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Study: People open email even if its suspicious


(MoneyWatch) IT and security experts have their work cut out for them. We already know that average users are far from diligent. In the past, I've told you about easily guessable passwords, for example, not to mention phishing attacks that rely on social componentsfor greater success rates. But sometimes it seems like the bad guys can win without even trying.

Case in point: A recent study of 1,000 users concluded that email is simply an attractive nuisance, like a water feature in your neighbor's yard. About a third of the participants said they'd open email even if they knew it to be suspicious. Indeed, about 10 percent of the participants admitted that they had already infected their computer by opening a malicious email attachment.

Email: It's just too tempting, apparently.

CIO reported on this study last week, coming from email security company TNS Global for Halon. These numbers are remarkable, and demonstrate that technology alone is not going to solve our malware and online security woes.

What kind of come-ons were the most tempting? For women, the survey suggested that invites from social networks were the most alluring, while men responded to messages about money, power, and sex.

Says Chris Hadnagy, the president and CEO of Social-Engineer, Inc:

"It is important to remember that as an attacker, often, all I need is one person with a vulnerable browser or software or client and that can give me access to click. So from an attacker's perspective, a 30 percent success rate is great number for broad attacks."'

So how do you protect yourself from these kinds of threats? It's mostly common sense, actually. Here are a few guidelines to keep your PC, your data, and your business safe:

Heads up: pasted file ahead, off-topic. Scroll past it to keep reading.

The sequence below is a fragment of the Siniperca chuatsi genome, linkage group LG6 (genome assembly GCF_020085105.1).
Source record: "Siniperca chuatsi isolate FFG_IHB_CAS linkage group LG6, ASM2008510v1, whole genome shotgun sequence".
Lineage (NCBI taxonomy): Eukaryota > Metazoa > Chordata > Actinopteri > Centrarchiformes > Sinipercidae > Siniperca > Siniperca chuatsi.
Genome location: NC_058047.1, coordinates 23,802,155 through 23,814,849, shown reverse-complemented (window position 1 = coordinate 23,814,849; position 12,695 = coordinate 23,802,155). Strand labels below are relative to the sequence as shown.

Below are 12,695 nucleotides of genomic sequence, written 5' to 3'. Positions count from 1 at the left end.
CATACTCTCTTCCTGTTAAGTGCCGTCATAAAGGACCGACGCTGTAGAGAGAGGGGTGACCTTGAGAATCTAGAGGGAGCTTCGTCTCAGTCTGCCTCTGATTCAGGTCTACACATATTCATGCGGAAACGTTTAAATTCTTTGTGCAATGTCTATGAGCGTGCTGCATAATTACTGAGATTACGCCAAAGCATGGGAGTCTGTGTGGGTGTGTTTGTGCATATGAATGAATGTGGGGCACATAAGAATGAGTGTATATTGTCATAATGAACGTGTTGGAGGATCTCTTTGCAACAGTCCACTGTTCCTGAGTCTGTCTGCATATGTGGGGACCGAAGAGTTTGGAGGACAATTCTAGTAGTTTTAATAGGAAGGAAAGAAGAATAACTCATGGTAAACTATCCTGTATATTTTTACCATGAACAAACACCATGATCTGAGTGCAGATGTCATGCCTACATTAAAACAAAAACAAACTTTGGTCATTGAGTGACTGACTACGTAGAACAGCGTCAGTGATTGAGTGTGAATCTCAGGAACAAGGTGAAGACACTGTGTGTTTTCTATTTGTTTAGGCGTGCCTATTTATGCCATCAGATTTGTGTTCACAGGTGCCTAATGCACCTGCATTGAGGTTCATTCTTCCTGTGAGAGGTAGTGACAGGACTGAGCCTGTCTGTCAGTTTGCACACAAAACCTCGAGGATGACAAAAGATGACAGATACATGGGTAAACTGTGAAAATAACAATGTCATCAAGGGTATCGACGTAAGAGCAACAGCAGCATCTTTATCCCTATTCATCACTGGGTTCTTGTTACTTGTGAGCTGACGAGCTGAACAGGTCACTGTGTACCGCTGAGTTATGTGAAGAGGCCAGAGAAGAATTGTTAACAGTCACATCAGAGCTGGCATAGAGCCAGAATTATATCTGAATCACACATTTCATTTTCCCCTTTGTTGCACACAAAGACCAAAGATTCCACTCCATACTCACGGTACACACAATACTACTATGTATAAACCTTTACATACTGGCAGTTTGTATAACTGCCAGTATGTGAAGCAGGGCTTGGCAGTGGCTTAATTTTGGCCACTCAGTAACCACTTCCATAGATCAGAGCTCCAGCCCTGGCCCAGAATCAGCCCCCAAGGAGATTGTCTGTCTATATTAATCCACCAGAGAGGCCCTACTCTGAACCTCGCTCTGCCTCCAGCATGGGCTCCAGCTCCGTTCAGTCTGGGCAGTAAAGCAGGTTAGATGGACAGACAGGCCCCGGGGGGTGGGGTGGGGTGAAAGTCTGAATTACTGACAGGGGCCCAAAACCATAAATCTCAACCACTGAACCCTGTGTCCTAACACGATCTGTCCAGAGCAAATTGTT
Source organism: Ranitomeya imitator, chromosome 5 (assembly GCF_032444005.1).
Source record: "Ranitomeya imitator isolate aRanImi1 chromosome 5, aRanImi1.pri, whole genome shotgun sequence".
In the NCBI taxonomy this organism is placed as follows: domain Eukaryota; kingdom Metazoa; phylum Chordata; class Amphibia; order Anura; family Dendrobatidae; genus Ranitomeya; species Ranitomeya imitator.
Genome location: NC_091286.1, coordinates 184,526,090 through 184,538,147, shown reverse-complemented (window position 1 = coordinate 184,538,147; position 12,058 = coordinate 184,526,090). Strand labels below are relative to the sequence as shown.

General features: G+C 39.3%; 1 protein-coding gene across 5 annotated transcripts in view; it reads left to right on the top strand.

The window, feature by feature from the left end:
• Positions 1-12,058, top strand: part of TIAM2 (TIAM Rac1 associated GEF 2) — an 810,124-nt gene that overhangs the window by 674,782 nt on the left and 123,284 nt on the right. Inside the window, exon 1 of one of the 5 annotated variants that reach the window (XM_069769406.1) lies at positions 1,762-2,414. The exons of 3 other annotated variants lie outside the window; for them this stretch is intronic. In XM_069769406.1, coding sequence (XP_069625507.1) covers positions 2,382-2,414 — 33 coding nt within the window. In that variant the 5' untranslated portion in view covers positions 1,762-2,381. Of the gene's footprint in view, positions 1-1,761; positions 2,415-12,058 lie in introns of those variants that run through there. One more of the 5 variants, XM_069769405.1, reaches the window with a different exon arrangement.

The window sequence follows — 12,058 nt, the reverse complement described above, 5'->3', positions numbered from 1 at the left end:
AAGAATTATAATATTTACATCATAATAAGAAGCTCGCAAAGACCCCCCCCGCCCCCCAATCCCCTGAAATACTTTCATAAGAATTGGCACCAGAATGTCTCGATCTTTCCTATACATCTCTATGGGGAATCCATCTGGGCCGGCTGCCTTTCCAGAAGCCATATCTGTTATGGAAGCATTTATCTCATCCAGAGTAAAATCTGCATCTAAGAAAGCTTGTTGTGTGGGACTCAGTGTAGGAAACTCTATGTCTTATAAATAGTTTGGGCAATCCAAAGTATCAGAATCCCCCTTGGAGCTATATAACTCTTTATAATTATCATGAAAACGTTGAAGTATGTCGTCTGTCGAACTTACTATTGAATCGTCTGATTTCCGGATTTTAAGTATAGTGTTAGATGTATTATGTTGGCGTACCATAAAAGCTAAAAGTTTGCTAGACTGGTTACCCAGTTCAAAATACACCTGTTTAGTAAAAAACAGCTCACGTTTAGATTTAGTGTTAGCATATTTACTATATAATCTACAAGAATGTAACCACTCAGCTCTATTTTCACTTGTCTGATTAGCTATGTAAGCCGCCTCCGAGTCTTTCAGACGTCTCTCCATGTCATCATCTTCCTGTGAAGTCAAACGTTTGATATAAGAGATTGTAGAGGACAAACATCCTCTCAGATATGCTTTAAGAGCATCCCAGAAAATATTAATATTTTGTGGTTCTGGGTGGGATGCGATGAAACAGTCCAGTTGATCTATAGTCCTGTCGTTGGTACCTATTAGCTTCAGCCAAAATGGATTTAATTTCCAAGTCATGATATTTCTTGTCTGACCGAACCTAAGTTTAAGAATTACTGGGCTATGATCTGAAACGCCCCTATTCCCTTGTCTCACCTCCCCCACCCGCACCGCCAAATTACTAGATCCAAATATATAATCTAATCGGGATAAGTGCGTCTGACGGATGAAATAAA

Don't reply to email with personal info. Real financial institutions never ask you to reply to an email with your Social Security number, password or any other personal info. If an email asks for information like that, just delete it -- it's a phishing expedition.

Don't click a link in an email. Links in email are convenient, but they could take you to a phishing site desinged to capture your personal information. Always navigate to a web page yourself via your browser.

Use a unique password on every site. Don't use the same password on Facebook and your bank -- if Facebook is ever compromised, you've just given away the keys to your finances.

Use 2-factor authentication when you can. If your email service and financial institutions offer it, enable 2-factor authentication. This is a security process that requires you to enter a new, unique passcode every time you try to log into the site -- and that code comes from your phone.

Password protect your devices. It's a pain, but you should lock your phone, tablet and laptop with passwords or PINs. Don't use the same PIN for every device, and don't use an easy-to-guess PIN like 0000 or 1234.